Wednesday, March 19, 2008

None has any right to challenge her personal liberty

Home News India Home Shivani murder: Court convicts RK Sharma, 3 others Naziya Alvi, Hindustan Times New Delhi, March 18, 2008

A city court on Tuesday convicted senior Haryana police officer R.K. Sharma and three others in the 1999 Shivani Bhatnagar murder case. The court ruled Sharma, a suspended inspector general of police, ordered the killing of Shivani when she threatened to expose their intimate relationship after being ignored by him. Shivani, a journalist, was found murdered at her home in Navkunj Apartments, east Delhi, on January 23, 1999. She was 31 years old then...

The judge found the close relationship between Sharma and Shivani to be the main motive behind the murder. He, however, blasted the defence counsel for raising fingers at Shivani’s character.

“None, particularly the accused, has any right to challenge her (Shivani) personal liberty. Perhaps it shows that we have still not come out of the illusion of male hauvinism,”

the judge said in his over 100-page verdict.

Saturday, March 08, 2008

Privileging of the emotions over the intellect

Prozac in a culture of consumption from Faith and Theology by Ben Myers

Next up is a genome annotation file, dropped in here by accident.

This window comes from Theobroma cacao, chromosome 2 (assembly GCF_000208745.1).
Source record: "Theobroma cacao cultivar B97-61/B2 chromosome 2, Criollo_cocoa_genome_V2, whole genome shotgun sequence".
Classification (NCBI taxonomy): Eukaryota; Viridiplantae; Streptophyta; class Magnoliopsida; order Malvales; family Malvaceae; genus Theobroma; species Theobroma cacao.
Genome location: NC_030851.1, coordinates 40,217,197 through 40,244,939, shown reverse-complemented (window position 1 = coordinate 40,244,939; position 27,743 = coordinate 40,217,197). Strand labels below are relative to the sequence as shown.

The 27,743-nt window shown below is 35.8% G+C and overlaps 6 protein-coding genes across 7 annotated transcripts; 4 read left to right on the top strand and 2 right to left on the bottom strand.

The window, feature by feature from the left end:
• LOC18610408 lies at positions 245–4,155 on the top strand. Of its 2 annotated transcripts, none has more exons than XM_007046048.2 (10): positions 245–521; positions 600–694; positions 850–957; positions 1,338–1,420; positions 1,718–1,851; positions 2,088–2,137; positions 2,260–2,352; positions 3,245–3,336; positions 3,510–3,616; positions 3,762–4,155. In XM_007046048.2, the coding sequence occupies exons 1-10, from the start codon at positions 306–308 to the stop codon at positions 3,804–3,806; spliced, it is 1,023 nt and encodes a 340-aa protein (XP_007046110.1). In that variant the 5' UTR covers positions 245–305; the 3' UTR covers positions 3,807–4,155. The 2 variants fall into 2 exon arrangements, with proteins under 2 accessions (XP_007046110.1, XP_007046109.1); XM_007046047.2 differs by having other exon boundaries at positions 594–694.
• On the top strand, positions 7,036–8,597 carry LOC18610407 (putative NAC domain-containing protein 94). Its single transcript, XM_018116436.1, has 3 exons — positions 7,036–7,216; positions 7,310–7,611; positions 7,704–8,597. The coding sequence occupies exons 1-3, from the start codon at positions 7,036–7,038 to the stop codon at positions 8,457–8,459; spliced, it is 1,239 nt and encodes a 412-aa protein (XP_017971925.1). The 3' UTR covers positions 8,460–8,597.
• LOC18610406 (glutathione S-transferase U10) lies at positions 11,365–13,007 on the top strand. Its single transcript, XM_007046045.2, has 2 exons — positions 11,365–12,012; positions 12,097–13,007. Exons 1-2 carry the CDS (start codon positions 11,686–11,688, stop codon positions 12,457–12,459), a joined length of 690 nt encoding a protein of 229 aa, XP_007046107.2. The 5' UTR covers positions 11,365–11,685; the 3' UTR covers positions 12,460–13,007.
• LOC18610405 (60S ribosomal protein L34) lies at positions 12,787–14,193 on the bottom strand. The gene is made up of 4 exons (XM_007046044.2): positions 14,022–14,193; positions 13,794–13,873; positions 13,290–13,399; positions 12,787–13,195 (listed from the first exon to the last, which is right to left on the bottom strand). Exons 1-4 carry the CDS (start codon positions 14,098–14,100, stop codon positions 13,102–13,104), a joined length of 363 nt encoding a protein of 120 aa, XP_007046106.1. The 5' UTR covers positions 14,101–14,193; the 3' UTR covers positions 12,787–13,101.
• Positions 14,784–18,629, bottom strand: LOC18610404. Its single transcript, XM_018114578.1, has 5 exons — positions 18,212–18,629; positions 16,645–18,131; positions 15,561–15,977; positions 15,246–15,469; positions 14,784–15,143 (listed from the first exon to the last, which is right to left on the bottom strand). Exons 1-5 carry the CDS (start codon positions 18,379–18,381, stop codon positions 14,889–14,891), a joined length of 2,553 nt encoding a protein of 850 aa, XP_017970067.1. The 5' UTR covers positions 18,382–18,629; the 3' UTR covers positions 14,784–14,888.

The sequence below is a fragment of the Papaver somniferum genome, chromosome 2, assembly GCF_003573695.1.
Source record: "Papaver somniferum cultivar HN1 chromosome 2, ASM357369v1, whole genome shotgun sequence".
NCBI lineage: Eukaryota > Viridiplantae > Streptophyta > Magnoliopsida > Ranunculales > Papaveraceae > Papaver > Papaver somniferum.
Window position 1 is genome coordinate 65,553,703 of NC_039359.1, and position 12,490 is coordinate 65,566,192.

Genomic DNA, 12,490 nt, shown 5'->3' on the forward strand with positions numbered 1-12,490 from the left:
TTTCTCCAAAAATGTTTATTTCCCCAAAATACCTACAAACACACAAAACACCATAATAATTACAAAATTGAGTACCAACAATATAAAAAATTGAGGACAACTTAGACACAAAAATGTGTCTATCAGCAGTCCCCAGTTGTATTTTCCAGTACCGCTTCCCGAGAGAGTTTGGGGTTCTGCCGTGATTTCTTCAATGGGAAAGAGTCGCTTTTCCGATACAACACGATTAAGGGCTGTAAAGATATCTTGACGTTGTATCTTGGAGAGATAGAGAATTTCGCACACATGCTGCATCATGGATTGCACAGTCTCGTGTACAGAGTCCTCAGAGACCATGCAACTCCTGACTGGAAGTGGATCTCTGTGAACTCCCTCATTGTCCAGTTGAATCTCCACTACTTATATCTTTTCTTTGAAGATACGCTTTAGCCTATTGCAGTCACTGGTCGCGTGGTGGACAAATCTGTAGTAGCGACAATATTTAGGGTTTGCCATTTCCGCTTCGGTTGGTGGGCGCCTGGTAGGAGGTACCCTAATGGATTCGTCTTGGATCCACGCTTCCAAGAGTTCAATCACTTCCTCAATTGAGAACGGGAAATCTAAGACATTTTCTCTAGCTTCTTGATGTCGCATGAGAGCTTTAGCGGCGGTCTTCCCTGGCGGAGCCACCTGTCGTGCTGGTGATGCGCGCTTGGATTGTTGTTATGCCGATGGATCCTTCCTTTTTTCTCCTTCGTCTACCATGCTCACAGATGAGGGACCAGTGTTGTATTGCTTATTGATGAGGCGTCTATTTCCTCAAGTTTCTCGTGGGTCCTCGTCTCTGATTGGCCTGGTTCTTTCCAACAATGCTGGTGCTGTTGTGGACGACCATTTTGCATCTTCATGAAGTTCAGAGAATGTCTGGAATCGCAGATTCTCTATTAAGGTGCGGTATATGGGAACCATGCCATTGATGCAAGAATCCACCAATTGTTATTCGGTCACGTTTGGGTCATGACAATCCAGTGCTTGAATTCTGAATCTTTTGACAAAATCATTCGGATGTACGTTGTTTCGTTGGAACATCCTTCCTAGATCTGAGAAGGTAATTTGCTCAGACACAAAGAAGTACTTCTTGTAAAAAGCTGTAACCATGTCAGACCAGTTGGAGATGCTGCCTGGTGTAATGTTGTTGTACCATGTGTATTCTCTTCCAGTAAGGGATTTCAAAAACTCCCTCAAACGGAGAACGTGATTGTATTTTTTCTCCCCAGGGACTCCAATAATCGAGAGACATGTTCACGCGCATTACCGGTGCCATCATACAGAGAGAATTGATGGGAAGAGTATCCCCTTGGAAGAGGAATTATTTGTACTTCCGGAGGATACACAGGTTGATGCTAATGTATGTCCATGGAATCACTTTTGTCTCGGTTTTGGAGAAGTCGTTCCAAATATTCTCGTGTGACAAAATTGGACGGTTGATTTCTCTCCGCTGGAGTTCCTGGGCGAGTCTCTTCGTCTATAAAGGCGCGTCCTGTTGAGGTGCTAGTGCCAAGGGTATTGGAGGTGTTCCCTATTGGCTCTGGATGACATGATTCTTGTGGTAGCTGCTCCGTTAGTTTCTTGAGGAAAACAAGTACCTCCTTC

by Kim Fabricius

The use of antidepressants needs to be placed in the larger context of postmodern cultural assumptions about what constitutes the human condition. In a society where health and happiness are now taken to be inalienable rights, many experiences previously taken to be normal and inevitable, if painful, parts of life – for example, stress, shame, guilt, grief, let alone melancholy or angst – have been pathologised and medicalised. Treatment becomes de rigueur, and not just through the prescription of pills but also through referrals to therapy and counselling (with their own hidden premises about what the ancients called the good life).

The irony is that in a culture of consumption that values autonomy and choice above all things, these interventions represent profoundly disempowering developments and collude not only in self-alienation but also in social fragmentation. Moreover the privileging of the emotions over the intellect, the displacement of hard thinking by the simplistic soundbite, and our obsession with speed to the occlusion of patience, all conspire to guarantee that no critique will be taken seriously even if it is heard – particularly if it is spoken by a philosopher, let alone (heaven forbid!) by a theologian.O tempora! O mores! Or, in the vernacular, what goes around comes around.